543 Works

Sangadzhi Kononov, About a Ritual to Remove Fear

Anton Churyumov & Bair Kovaeva
When people, no matter what their age, are afraid of something, a ritual is performed to deal with their fear. It is performed as follows. After a mantra, the head of the patient is covered with a white cloth and a vessel with water is held over their head. Then melted lead is poured into the vessel. The ritual is performed three times. In Kalmyk understanding there are 5 elements in nature, including a fire,...

Alesya Kalmykova, A Master Class in Sewing Zeg Ornaments

Anton Churyumov
In the beginning Svetlana Batyreva, a Kalmyk scholar who studies art, gives a short talk and introduces Alesya Kalmykova. Svetlana says that Kalmyk dress is different from those of other peoples. The dress of Western Mongols does not have ornaments. Ornaments appeared on Kalmyk dress under the influence of Russian, Turkic and Caucasian cultures when the Kalmyks came and settled in Russia. After that Alesya, who teaches art in a kindergarten in Kaluga, shows how...

Sanan Matvenov, How to Organize a Home Altar

Anton Churyumov
Sanan is an administrator at the Central Temple in Elista. He gives the following advice to the pious. Traditionally, an altar should face south. The altar at the Central Temple also faces south. This tradition originated in Tibet, because the place where Buddha attained enlightenment is situated south of Tibet. Should there be a possibility to do so, altars should face the direction of India. An altar should be set up in a respectable place...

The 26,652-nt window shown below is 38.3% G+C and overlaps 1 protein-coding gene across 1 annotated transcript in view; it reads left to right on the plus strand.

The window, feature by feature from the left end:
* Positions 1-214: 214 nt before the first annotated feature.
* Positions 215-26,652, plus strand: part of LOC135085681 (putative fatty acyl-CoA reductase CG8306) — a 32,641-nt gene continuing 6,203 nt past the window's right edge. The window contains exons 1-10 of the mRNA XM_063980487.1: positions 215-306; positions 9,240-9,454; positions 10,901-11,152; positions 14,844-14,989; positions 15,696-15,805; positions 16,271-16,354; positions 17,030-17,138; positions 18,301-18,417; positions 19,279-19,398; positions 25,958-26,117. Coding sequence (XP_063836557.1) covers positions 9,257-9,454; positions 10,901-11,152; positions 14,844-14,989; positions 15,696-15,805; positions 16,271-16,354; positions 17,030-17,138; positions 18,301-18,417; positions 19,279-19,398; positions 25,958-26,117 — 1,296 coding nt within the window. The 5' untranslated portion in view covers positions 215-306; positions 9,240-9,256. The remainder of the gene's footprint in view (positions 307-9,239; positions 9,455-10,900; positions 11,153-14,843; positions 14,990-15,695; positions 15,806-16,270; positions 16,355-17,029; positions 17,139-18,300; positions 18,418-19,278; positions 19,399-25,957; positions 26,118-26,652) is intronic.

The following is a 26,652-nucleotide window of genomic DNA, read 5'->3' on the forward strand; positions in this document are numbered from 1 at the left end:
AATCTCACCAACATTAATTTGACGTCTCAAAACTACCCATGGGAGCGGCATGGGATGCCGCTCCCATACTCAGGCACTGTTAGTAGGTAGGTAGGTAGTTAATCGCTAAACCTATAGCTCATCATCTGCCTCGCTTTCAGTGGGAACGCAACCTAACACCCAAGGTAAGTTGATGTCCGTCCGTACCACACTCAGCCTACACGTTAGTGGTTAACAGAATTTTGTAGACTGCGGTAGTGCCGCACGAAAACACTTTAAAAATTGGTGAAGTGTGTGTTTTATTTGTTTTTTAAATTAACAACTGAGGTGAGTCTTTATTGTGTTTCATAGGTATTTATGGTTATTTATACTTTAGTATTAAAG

Alena Lidzhieva, Traditional Clothing

Baasanjav Terbish
Alena talks about Kalmyk clothings. Alena: In the past married women wore a tight waistcoat for beauty. It was worn underneath the dress, like another dress. Karu: What was the difference between the dresses of married and single women? A: Married women had two pigtails and wore a tsegdg (dress without sleeves). Single women wore a dress and had one pigtail. They also wore a hat. Of course, dresses of married and single women differed,...

Ubush Darzhinov, About a Ritual to Remove Fear

Anton Churyumov
Ubush’s cousin suffered from anxiety and continuously cried at night. The following ritual was performed for her. A piece of melted lead was poured into a cup with water. When it hardens, lead turns into shapes that indicate the source of fear and anxiety. In the case of his cousin, the lead turned into shapes resembling dogs and pigs. After the ritual, the girl was explained that she should not be afraid of these animals....

Tatyana Dordzhieva, How to Make Bulmg

Baasanjav Terbish
Tatyana gives a recipe for bulmg. Melt butter in a pan, add flour and milk. Mix continuously while the mass is boiling.

Galina Goryaeva, Tsagan Sar

Baasanjav Terbish & Elvira Churyumova
Galina talks about bortsg and traditions that people follow during Tsagan Sar. This is her story: In the past, people prepared for Tsagan Sar beforehand by tidying up their homes. 9 varieties of bortsg biscuits had to be made, including, tselvg (it is made in the shape of the sun so that the sun always shines on people), khuts (made in the shape of a ram. A legend says that once upon a time evil...

Zinaida Lidzhieva, About Tsagan Sar

Baasanjav Terbish & Elvira Churyumova
Zinaida says that Tsagan Sar is a good celebration. People make tea, offerings to gods, pray, and utter well wishes as follows: ‘Let the celebrations be happy/ Let all the bad go away and the good stay/ Let our Republic bloom and develop/ Let our towns grow/ Let our tables be full with food/ Let all your wishes be fulfilled!’ For Tsagan Sar people make biscuits (but without eggs). Tsagan Sar is a celebration to...

Arslan Shavgurov, A Dombra Concert

Elvira Churyumova
The concert shown in this video is performed by the Kalmyk National Symphonic Orchestra. The soloist is Arslan Shavgurov, an Honored artist of Kalmykia. The composer and director is Savr Kataev. The concert consists of three parts. Part One is dedicated to the heroic deeds of the Kalmyk people. Part Two shows the time of repressions and the deportation of the Kalmyk people. Part Three is a dance finale reminding the present generation about the...